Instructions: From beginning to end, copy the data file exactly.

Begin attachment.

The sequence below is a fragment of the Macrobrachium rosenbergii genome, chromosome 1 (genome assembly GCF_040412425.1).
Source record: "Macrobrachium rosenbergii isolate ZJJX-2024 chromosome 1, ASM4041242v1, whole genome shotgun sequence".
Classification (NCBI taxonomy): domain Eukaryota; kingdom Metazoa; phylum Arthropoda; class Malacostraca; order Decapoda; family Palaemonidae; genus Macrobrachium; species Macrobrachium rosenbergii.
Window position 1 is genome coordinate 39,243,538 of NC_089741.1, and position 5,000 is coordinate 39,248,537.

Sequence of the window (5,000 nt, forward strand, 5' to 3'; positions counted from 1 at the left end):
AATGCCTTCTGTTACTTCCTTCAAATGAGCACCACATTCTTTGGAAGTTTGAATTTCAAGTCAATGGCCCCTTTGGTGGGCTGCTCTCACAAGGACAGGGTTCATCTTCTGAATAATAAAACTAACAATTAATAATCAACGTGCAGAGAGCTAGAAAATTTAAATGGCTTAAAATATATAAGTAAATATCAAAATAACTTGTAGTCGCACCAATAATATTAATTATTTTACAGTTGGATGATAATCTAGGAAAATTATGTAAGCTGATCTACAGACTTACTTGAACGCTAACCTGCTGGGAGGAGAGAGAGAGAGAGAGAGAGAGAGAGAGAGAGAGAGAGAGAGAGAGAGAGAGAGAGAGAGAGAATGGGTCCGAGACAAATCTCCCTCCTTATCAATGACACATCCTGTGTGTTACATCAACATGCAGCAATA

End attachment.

The sequence below is a fragment of the Macrobrachium rosenbergii genome, chromosome 1 (genome assembly GCF_040412425.1).
Source record: "Macrobrachium rosenbergii isolate ZJJX-2024 chromosome 1, ASM4041242v1, whole genome shotgun sequence".
Classification (NCBI taxonomy): domain Eukaryota; kingdom Metazoa; phylum Arthropoda; class Malacostraca; order Decapoda; family Palaemonidae; genus Macrobrachium; species Macrobrachium rosenbergii.
Window position 1 is genome coordinate 39,243,538 of NC_089741.1, and position 5,000 is coordinate 39,248,537.

Sequence of the window (5,000 nt, forward strand, 5' to 3'; positions counted from 1 at the left end):
AATGCCTTCTGTTACTTCCTTCAAATGAGCACCACATTCTTTGGAAGTTTGAATTTCAAGTCAATGGCCCCTTTGGTGGGCTGCTCTCACAAGGACAGGGTTCATCTTCTGAATAATAAAACTAACAATTAATAATCAACGTGCAGAGAGCTAGAAAATTTAAATGGCTTAAAATATATAAGTAAATATCAAAATAACTTGTAGTCGCACCAATAATATTAATTATTTTACAGTTGGATGATAATCTAGGAAAATTATGTAAGCTGATCTACAGACTTACTTGAACGCTAACCTGCTGGGAGGAGAGAGAGAGAGAGAGAGAGAGAGAGAGAGAGAGAGAGAGAGAGAGAGAGAGAGAGAGAGAGAATGGGTCCGAGACAAATCTCCCTCCTTATCAATGACACATCCTGTGTGTTACATCAACATGCAGCAATA